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'Ulavacharu Biryani' Review: A Bland Preparation

'Ulavacharu Biryani' Review: A Bland Preparation

Movie: Ulavacharu Biryani
Rating: 2.5/5
Prakash Raj Productions, Creative Commercials
Cast: Prakash Raj, Sneha, Tejas, Samyuktha, Bramhaji, M S Narayana and Others
Music: Illayaraja
Editor: Kishore
Cinematographer: Preetha
Producer, Direction: Prakash Raj
Release Date: June 6th, 2014

Prakash Raj is one of the most recognized south actors in the country. He has pleased both the masses and critics over the years in various languages and won the national award for his acting. Of course like all seasoned actors, he decided to extend his horizons and got into direction with Akasamantha in Kannada. Later, he went on to direct Dhoni in Telugu. Through the film did not do well at the box office, it did not stop him from directing his latest venture Ulavacharu Biryani which is a remake of the Malayalam film Salt ‘N’ Pepper.

Kalidasu(Prakash Raj) is a 45-year-old bachelor and Gowri (Sneha) is in her 30s and unmarried. Due to a wrong connection, they end up talking with each other. Over a period of time, they become phone buddies but they avoid meeting each other. Finally, one day, they decide to meet each other. Oblivious of each other’s age, they fear that they might put off each other. So, they send their proxies (Tejas and Samyukta) instead. While the young lovers fall for each other, differences crop up between Kalidasu and Gowri. Will they finally meet? Will they sort out their differences?

Artistes’ Performances:
Honestly, there is nothing new to write about Prakash Raj. He has excelled in whatever character he has played till now be that of a father, grandfather or a bachelor like in Ulavacharu Biryani. He emotes rather well as a middle-aged bachelor and his expressions help us understand the thinking of the character. Well, he is surely among the few actors who can play their characters with ease. And Prakash Raj once again emerges a winner as far as his acting goes.

Sneha puts up a performance on par with Prakash Raj. Her dressing perfectly suits the character she plays.

Tejas and Samyukta are just about okay. On the other hand, senior artistes Ishwarya and Urvasi put in good performances. Brahmaji’s characterization is interesting and he plays his usual self. MS Narayana succeeds in evoking a few laughs.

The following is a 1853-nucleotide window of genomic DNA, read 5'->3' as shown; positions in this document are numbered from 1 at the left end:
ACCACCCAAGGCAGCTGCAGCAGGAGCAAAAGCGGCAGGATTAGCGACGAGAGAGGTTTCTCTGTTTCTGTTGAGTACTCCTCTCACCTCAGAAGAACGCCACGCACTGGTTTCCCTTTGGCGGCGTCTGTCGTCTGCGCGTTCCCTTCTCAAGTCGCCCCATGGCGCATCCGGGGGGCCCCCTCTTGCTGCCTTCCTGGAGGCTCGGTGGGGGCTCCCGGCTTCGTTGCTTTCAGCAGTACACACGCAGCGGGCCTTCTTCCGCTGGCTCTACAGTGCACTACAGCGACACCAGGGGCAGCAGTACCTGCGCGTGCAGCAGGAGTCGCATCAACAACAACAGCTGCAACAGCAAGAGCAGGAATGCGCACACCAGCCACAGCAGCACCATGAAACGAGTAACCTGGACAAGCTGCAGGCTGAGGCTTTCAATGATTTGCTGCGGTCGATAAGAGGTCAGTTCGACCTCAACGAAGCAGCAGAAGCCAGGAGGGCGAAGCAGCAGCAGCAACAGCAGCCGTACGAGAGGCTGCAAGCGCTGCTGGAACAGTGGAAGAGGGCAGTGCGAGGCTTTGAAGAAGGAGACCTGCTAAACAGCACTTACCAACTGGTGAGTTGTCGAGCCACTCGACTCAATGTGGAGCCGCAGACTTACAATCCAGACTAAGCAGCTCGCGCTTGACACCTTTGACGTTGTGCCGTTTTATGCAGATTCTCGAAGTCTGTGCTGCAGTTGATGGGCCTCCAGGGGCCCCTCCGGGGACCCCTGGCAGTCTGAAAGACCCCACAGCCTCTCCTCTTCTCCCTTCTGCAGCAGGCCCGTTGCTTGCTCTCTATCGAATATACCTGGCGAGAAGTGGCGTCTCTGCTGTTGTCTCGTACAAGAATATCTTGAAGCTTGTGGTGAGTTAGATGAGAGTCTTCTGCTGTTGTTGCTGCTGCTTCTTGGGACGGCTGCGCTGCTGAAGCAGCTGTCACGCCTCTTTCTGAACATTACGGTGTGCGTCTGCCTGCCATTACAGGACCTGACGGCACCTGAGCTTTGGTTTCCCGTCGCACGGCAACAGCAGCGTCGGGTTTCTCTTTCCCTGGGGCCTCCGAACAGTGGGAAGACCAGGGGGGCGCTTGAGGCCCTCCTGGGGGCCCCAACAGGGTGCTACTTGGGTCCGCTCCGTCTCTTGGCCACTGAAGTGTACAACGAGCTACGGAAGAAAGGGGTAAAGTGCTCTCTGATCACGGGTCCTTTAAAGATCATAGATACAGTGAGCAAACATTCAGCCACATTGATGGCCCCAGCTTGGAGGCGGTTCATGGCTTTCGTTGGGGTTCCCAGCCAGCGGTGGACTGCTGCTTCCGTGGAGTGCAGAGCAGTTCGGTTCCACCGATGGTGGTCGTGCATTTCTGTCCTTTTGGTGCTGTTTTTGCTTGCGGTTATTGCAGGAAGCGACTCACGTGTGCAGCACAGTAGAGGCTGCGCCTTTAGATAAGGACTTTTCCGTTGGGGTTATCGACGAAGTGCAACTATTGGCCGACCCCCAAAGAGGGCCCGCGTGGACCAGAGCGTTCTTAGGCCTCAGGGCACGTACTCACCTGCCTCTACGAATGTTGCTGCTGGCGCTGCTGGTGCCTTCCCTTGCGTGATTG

Technical Excellence:
The music for the film is by maestro Ilayaraja. But he disappoints by making music that is below his range. In fact, the maestro is known to never compromise on background music. But in Ulavacharu Biryani, he disappoints.

Cinematography is quite good. A special mention has to be made of frames where the cinematographer captures food. They almost make your mouth water.

Editing has quite a few loopholes, especially in the second half where a few links go missing.

Though a remake, the story is interesting. While the film was a hit in Malayalam, some of its flavour has been lost while being remade in Telugu. Unfortunately, the writers fail to retain the original spirit and you feel that they should have been more careful about the seasoning.

Last, but not the least, Prakash Raj as the director is just about average. Had the same film made by a more seasoned director, he would have done maximum justice to the plot. Prakash manages to come up with some sparkling scenes in the first half. But he falls flat in the second half.

In his earlier film Dhoni, he fails both as an actor and director. But in Ulavacharu Biryani, he gives superlative performance as an actor, but fails as a director in key scenes.


  • Prakash Raj’s acting
  • Light, romantic scenes during the first half
  • Cinematography


  • Screenplay goes off the track in second half
  • Climax

It’s not everyday that one gets to see a clean love story revolving around two middle-aged people. However, apart from clean romance and the feel-good factor, Ulavacharu Biryani does not offer anything new.

While director-actor Prakash Raj manages to capture the nuances of a middle-aged couple, he fails to ignite the passion between the younger couple. It is obvious that Prakash Raj did not bother to understand the younger generation before coming up with the characters of Tejas and Samyuktha. On the other hand, he etches out the interactions between himself and Sneha beautifully.

Another glaring faux pas is the inclusion of a ‘adavi manishi’ or jungle man track which is lame. Also, Prakash Raj fails to give this sub-plot a clean ending. It ends abruptly, making the viewing a bit jerky. Also, the climax scenes involving Sneha and Prakash Raj have been dealt with superficially.

In all, the love and affection with which Prakash Raj starts making his biryani, are missing by the time he wraps up the film. Unfortunately, his biryani does not taste as good as it smells. It is clear that he had lost interest somewhere along the way. So, the audience is served an uncooked Ulavacharu Biryani.

Bottomline: It’s like uncooked biryani

(Venkat can be reached at or

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